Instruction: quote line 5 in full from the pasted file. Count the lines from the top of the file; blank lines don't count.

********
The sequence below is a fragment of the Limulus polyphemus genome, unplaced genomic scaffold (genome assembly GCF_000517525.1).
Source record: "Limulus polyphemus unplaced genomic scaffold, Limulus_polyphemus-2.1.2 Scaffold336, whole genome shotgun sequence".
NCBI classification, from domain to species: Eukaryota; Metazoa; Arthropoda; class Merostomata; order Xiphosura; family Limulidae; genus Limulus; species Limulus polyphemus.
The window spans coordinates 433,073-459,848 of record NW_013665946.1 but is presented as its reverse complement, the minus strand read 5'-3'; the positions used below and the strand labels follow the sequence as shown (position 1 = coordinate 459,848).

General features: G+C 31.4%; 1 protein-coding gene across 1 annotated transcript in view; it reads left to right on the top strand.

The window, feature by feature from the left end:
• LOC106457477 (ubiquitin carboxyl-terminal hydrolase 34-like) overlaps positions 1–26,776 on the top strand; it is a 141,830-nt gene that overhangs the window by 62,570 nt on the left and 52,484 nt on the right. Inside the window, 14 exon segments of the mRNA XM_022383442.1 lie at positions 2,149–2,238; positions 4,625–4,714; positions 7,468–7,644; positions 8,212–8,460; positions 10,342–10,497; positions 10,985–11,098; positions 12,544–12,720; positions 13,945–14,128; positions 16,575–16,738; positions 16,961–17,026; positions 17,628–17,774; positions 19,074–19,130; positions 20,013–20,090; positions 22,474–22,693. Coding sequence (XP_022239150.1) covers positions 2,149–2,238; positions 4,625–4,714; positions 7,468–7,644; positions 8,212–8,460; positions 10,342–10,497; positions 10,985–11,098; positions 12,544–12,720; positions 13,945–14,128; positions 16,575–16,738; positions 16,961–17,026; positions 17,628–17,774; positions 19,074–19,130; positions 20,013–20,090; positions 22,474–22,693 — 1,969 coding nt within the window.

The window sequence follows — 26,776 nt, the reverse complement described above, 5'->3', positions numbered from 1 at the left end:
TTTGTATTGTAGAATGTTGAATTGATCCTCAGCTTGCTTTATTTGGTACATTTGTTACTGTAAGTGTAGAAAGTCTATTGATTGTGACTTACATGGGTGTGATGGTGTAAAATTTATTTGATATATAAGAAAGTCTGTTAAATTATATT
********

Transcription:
General features: G+C 31.4%; 1 protein-coding gene across 1 annotated transcript in view; it reads left to right on the top strand.